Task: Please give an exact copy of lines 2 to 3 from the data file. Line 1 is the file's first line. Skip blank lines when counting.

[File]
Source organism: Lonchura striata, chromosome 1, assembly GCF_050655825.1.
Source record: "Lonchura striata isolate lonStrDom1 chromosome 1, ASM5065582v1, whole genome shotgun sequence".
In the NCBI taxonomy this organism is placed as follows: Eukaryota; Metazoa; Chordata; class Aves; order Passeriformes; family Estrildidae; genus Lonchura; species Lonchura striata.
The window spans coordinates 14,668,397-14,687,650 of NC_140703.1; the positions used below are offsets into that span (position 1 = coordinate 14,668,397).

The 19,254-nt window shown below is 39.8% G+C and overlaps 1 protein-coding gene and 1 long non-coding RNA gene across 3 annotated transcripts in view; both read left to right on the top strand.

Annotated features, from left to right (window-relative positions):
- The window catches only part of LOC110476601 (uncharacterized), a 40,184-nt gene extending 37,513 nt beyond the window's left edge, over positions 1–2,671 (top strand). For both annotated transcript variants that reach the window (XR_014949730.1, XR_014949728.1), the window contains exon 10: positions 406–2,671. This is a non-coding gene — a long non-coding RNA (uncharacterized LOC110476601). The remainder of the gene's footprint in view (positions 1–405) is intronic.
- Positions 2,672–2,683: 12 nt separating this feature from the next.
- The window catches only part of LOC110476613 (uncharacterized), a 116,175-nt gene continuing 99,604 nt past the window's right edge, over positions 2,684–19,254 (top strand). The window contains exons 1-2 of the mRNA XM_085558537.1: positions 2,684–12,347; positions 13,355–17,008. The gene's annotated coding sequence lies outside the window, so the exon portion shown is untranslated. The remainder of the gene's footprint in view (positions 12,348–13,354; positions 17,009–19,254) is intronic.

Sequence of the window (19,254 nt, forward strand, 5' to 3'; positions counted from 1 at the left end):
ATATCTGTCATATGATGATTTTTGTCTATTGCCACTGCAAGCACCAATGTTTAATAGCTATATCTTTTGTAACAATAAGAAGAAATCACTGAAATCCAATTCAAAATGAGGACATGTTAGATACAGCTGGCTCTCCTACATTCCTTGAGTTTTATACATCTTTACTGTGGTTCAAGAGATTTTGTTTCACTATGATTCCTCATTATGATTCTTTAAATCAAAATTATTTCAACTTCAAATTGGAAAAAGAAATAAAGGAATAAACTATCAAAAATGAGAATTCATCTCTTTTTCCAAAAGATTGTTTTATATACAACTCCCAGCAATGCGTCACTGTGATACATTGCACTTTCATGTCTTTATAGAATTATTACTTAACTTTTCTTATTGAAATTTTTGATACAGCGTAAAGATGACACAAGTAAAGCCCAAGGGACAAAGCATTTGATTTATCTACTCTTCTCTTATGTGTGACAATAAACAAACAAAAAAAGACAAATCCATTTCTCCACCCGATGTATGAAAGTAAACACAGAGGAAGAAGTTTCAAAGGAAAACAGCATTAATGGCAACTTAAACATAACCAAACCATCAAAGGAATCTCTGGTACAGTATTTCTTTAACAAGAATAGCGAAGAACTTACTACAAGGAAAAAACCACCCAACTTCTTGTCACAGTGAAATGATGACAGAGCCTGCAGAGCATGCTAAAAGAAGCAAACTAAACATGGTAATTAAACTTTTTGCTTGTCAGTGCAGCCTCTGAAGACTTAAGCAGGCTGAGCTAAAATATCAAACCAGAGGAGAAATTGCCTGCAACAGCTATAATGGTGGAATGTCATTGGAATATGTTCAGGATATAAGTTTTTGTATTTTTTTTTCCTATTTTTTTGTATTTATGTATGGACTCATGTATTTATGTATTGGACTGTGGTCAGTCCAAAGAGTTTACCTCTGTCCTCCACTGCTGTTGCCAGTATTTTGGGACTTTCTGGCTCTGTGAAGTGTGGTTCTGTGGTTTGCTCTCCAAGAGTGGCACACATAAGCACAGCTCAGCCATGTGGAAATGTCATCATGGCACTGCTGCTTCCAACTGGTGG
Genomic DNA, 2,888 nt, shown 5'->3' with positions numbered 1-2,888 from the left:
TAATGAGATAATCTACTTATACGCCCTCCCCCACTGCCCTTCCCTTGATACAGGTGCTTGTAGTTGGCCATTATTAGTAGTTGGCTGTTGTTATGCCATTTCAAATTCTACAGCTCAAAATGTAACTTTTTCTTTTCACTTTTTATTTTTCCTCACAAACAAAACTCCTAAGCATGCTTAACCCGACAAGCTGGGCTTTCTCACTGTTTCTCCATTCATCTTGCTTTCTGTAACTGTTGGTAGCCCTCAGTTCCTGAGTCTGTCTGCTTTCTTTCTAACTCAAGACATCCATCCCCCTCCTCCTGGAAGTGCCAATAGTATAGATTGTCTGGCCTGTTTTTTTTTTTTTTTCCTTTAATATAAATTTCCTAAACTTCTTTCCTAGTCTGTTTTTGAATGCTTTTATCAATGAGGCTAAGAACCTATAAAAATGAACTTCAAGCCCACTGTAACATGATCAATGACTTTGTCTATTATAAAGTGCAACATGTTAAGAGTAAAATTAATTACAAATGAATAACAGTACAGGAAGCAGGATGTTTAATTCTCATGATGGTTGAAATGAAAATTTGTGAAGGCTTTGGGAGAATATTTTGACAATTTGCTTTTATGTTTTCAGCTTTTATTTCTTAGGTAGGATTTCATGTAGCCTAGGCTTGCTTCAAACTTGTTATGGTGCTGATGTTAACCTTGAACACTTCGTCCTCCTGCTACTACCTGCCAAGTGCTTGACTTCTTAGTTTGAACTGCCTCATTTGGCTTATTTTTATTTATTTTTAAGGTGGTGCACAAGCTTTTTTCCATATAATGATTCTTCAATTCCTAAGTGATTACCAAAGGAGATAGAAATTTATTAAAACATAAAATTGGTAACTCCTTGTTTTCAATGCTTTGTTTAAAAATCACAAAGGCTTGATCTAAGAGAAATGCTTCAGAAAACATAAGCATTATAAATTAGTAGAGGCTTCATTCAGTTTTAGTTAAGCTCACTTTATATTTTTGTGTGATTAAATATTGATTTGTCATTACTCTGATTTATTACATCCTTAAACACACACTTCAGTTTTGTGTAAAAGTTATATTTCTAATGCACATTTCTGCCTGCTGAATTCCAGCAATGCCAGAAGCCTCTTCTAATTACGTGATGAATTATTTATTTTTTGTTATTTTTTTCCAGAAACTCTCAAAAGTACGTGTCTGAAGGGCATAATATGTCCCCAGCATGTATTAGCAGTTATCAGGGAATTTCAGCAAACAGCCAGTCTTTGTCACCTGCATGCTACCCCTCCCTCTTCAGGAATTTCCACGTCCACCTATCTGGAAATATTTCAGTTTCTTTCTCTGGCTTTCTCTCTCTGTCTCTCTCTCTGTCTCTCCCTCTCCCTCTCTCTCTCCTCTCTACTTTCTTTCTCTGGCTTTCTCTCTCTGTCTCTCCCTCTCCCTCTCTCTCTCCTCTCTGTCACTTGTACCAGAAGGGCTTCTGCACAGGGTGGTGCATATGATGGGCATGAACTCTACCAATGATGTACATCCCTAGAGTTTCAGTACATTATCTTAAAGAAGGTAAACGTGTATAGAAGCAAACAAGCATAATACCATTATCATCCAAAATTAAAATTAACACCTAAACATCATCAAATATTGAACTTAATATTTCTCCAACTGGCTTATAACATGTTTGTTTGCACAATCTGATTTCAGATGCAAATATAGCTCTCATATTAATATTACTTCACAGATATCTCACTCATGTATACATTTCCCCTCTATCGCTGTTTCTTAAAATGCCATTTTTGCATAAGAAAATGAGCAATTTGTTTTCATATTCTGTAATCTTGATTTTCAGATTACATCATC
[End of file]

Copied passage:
Source record: "Lonchura striata isolate lonStrDom1 chromosome 1, ASM5065582v1, whole genome shotgun sequence".
In the NCBI taxonomy this organism is placed as follows: Eukaryota; Metazoa; Chordata; class Aves; order Passeriformes; family Estrildidae; genus Lonchura; species Lonchura striata.